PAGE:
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Drawing of Luiseño men in traditional dance regalia, by Pablo Tac (Luiseño, 1822-1844)
The Payómkawichum are an Indigenous peoples of California who, at the time of the first contacts with the Spanish in the 16th century, inhabited the coastal area of southern California, ranging 50 miles from the present-day southern part of Los Angeles County to the northern part of San Diego County, and inland 30 miles. In the Luiseño language, the people call themselves Payómkawichum (also spelled Payómkowishum), meaning "People of the West." After the establishment of Mission San Luis Rey de Francia (The Mission of Saint Louis King of France), "the Payómkawichum began to be called San Luiseños, and later, just Luiseños by Spanish missionaries due to their proximity to this San Luis Rey mission.
The Payómkawichum were successful in utilizing a number of natural resources to provide food and clothing. They had a close relationship with their natural environment. They used many of the native plants, harvesting many kinds of seeds, berries, nuts, fruits, and vegetables for a varied and nutritious diet. The land also was inhabited by many different species of animals which the men hunted for game and skins. Hunters took antelopes, bobcats, deer, elk, foxes, mice, mountain lions, rabbits, wood rats, river otters, ground squirrels, and a wide variety of insects. The Luiseño used toxins leached from the California buckeye to stupefy fish in order to harvest them in mountain creeks.
Estimates for the pre-contact populations of most native groups in California have varied substantially. In the 1920s, A. L. Kroeber put the 1770 population of the Luiseño (including the Juaneño) at 4,000-5,000; he estimated the population in 1910 as 500. The historian Raymond C. White proposed a historic population of 10,000 in his work of the 1960s.Pablo Tac, born in 1820, recorded, "perhaps from oral history and official records" that approximately five thousand people were living in Payómkawichum territory prior to the arrival of the Spanish.
Luiseño home in 1900 in the Temescal valley
The first Spanish missions were established in California in 1769. For nearly 30 years, Payómkawichum "who lived in the autonomous territories on the mesas and coastal valleys" in the western region of their traditional territory, "witnessed the constant incursion of caravans that moved north and south through their land on El Camino Real."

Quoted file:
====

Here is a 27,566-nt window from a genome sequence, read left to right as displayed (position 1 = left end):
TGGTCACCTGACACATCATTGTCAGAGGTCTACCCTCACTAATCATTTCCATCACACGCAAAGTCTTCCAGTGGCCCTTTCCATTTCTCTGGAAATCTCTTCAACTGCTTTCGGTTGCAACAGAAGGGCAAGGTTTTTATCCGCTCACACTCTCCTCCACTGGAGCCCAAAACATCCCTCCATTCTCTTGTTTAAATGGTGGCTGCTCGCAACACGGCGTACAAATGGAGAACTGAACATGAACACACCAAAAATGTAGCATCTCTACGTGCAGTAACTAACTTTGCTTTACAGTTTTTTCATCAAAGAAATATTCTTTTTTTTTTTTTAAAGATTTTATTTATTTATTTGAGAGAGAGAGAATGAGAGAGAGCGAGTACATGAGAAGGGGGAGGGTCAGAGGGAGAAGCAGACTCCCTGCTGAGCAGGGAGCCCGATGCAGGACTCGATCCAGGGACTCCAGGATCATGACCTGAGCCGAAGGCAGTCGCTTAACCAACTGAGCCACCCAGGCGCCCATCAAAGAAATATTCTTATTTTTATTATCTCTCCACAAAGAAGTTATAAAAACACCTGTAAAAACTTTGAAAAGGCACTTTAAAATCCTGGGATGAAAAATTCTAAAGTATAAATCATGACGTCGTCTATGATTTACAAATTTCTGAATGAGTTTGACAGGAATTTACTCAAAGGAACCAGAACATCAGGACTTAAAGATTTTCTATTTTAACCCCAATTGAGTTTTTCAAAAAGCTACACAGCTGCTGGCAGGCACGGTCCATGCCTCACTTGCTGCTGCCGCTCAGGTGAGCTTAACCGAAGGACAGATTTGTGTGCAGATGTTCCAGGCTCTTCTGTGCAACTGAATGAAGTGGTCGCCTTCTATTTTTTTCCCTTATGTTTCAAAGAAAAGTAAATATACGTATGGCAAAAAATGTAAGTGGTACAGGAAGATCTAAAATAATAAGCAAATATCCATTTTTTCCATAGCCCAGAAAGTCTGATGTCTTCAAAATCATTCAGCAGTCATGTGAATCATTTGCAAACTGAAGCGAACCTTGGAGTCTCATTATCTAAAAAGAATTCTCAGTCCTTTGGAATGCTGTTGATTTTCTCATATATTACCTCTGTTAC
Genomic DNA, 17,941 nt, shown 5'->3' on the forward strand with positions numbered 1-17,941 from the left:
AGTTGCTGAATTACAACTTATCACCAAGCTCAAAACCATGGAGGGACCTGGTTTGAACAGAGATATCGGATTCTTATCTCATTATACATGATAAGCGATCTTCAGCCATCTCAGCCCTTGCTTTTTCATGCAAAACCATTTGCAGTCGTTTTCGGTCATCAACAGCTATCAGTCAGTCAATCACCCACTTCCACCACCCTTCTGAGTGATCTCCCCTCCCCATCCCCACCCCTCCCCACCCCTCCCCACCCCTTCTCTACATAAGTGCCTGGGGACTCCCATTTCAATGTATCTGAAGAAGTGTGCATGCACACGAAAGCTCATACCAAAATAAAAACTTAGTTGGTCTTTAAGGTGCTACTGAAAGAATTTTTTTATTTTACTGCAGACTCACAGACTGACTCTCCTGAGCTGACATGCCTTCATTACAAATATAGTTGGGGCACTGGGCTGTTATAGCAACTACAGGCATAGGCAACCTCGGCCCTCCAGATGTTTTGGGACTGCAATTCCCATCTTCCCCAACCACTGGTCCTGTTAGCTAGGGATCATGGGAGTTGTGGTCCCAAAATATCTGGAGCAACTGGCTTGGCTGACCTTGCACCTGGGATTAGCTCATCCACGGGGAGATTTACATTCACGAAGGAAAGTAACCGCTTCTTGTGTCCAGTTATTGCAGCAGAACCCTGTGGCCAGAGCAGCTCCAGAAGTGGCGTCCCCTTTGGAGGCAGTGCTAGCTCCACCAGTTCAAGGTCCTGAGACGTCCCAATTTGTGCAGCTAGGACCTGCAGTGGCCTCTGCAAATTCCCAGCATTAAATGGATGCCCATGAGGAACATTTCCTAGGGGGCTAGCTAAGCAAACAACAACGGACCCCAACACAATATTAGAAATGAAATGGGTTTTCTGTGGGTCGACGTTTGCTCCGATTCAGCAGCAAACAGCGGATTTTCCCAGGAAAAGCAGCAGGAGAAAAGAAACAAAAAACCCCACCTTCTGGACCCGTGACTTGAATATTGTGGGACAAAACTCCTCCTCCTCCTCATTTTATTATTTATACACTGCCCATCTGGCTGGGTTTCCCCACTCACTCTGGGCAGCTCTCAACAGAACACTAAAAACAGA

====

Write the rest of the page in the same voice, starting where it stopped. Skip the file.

The Luiseño language belongs to the Cupan group of Takic languages, within the major Uto-Aztecan family of languages. About 30 to 40 people speak the language. In some of the independent bands, individuals are studying the language, language preservation materials are being compiled, and singers sing traditional songs in the language. Pablo Tac, born at San Luis Rey in 1820, devised the written form of Luiseño language through "his study of Latin grammar and Spanish" while working "among international scholars in Rome." Although Tac had to conform to "Latin grammatical constructions, his word choice and his narrative form, along with his continual translation between Luiseño and Spanish, establish an Indigenous framework for understanding Luiseño."
'ahúuya, near the upper course of San Luis Rey River.
'akíipa, near Kahpa.
'áalapi, San Pascual south of the middle course of the San Luis Rey River.
'áaway, on a head branch of Santa Margarita River.
Hurúmpa, west of Riverside.
Húyyulkum, on the upper course of San Luis Rey River.
'ikáymay, near San Luis Rey Mission.
Qáxpa, on the middle course of San Luis Rey River.
Katúktu, between Santa Margarita and San Luis Rey Rivers, north of San Luis Rey.
Qée'ish, Qéch, south of San Luis Rey Mission.
Qewéw, on the upper course of San Luis Rey River.
Kóolu, near the upper course of San Luis Rey River.
Kúuki, on the upper course of San Luis Rey River.
Kwáa'alam, on the lower course of San Luis Rey River.
Maláamay, northeast of Pala.
Méexa, on Santa Margarita River northwest of Temecula.
Hinton, Leanne. Flutes of Fire: Essays on California Indian Languages. Berkeley: Heyday Books, 1994. ISBN0-930588-62-2.
Hogan, C. Michael. (2008) Aesculus californica, Globaltwitcher.com, ed. N. Stromberg 
Kroeber, A. L. (1925) Handbook of the Indians of California. Bureau of American Ethnology Bulletin No. 78. Washington, D.C.
Pritzker, Barry M. A Native American Encyclopedia: History, Culture, and Peoples. Oxford: Oxford University Press, 2000. ISBN978-0-19-513877-1.
White, Raymond C. (1963) "Luiseño Social Organization", in University of California Publications in American Archaeology and Ethnology 48:91-194.
Bean, Lowell John and Shipek, Florence C. (1978) "Luiseño," in California, ed. Robert F. Heizer, vol. 8, Handbook of North American Indians (Washington, D.C.: Smithsonian Institution, pp. 550-563.
Du Bois, Constance Goddard. 1904-1906. "Mythology of the Mission Indians: The Mythology of the Luiseño and Diegueño Indians of Southern California", in The Journal of the American Folk-Lore Society, Vol. XVII, No. LXVI. pp. 185-8 ; Vol. XIX. No. LXXII pp. 52-60 and LXXIII. pp. 145-64. .